A couple of days ago I received two unexpected packages in the mail. The packages were from one of my Great-Aunts and they contained photos and letters that I had sent to my great-grandmother during my time in Russia. Some of the photos I hadn't seen in years.There were also a bunch of family photos of my Mom as a little girl, which I'd never seen before. It was a pretty awesome surprise. Especially since I'm getting older and I'm afraid of forgetting a lot of my experiences of my time in Russia. This photo of my husband (then fiancé) eating a cookie in a hotel room in the city of Suzdal sparked a lot of memories.
My husband showed this photo to our son and said, "Look at how gorgeous I was!". I reminded him, "Um, gorgeous is usually used to describe women." He asked, "What's the correct term for men?" I told him handsome. So then he said to our son, "Look at how handsome I was!". So yeah, no self-esteem issues for this guy. It amuses me how he still gets certain English words wrong. I can't pass judgment since I've got my own mental blocks with some Russian words. I wrote a post a few months ago about how I can't remember the difference between the Russian words for "lid' and "rat". Which makes for interesting conversations.
Oh lord, that reminds me of this incident from years ago. We were introduced to some people from the city of Perm, Russia. In Russian you say "iz" for "from". When I tried to ask, "Are you from Perm?" (Vi iz Permi?), I used the wrong ending (iz Perma?) which means "from sperm" instead of "from Perm" . I asked complete strangers, "Are you from sperm?". I remember my husband jabbed me in the side and tried to shut me up but I didn't know what I'd done wrong. This is only one example of many in which I've embarrassed myself in Russian. One time I confused the words for "tray" and "diarrhea" (podnos versus ponos) when I tried to tell a room full of people that I bought a decorative tray while out shopping. I always know when I've said something wrong because the look on peoples' faces will suddenly change from normal to "WTF?" in a millisecond.
I had forgotten about the photo below taken at a concert in Red Square. I think it was the "Three Tenors" performing but for some reason I don't think that Pavorotti was there: he was the one Tenor I really wanted to see.
In an earlier post I mentioned how my husband bought me flowers ALL.THE.TIME when we were dating. I became quite spoiled and after a while it didn't even seem special to me any more. Isn't that horrible? In fact, I remember when we met for this concert and I saw he had flowers for me I was like, "Goddammit, now I have to hold these flowers for the rest of the evening." I didn't say that out loud though. By the way, I know I deserve to be slapped for being so ungrateful.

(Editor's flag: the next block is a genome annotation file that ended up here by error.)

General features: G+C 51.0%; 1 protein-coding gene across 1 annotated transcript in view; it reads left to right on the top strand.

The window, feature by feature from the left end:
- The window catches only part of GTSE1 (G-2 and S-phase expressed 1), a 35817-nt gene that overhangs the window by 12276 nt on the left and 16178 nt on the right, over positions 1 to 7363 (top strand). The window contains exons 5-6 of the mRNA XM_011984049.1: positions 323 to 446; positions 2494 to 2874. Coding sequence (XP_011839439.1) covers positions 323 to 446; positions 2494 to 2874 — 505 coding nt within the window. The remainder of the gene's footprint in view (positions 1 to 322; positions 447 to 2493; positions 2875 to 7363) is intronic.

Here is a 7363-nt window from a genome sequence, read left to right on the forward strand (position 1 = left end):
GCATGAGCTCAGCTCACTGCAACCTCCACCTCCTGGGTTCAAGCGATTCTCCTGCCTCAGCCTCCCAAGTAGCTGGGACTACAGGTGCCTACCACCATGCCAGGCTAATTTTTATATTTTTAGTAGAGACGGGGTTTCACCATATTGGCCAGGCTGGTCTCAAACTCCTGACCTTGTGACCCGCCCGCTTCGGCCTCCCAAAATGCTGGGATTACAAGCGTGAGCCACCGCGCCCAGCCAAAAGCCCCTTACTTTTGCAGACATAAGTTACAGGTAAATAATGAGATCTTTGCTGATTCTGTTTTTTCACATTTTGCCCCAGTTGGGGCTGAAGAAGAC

Do you want to see where I lived the first two summers I spent in Russia? This was the apartment building of my friend Natasha and her mother (my "Russian Mom"):
The very first time we pulled up in front of the building when I arrived in Moscow I thought, "Oh my God, do they live in the ghetto?" I didn't yet know that this was a typical building and that their apartment was actually MUCH nicer than many others. At least it wasn't a communal apartment. The tiny figure in front of the building is my father, who visited me for a week in 1992. As he endured the austerity of living like a typical Russian during his visit, one time he asked me, "Why oh why didn't you continue your studies in French? I could have been relaxing on the French Riviera right now". I sometimes thought the same thing too. What can I say? I just fell in love with Russia and its people and one particular Russian man. I've never mentioned before that my first trip to Russia was during the failed coup attempt of August 1991. You know, that time when Russian tanks rolled into the city and everyone feared fighting and bloodshed. Most people would have lived through that experience and been like, "There is no way in HELL that I am ever coming back here again." And yet I did. Over and over. I'll have to write about my memories of the coup in a future post. It was a strange experience. One local news station back home was able to get through to me on a phone call (which was a minor miracle) and interviewed me live on air. I got interviewed again once I was back home and and a local magazine wrote an article about me, which reminds me that I need to try to find that magazine to show my son someday. So yeah, I've had my fifteen minutes of fame.
Lest you doubt me, lay your eyes on this:
These tanks were hauling ass I might add. I remember standing in this spot and thinking, "Something very bad is happening." I know-- quite a profound observation on my part. Anyway, this post is long enough. The rest of the story will have to wait for another day.
I'm the worst kind of asshole-- I think I'm funny.
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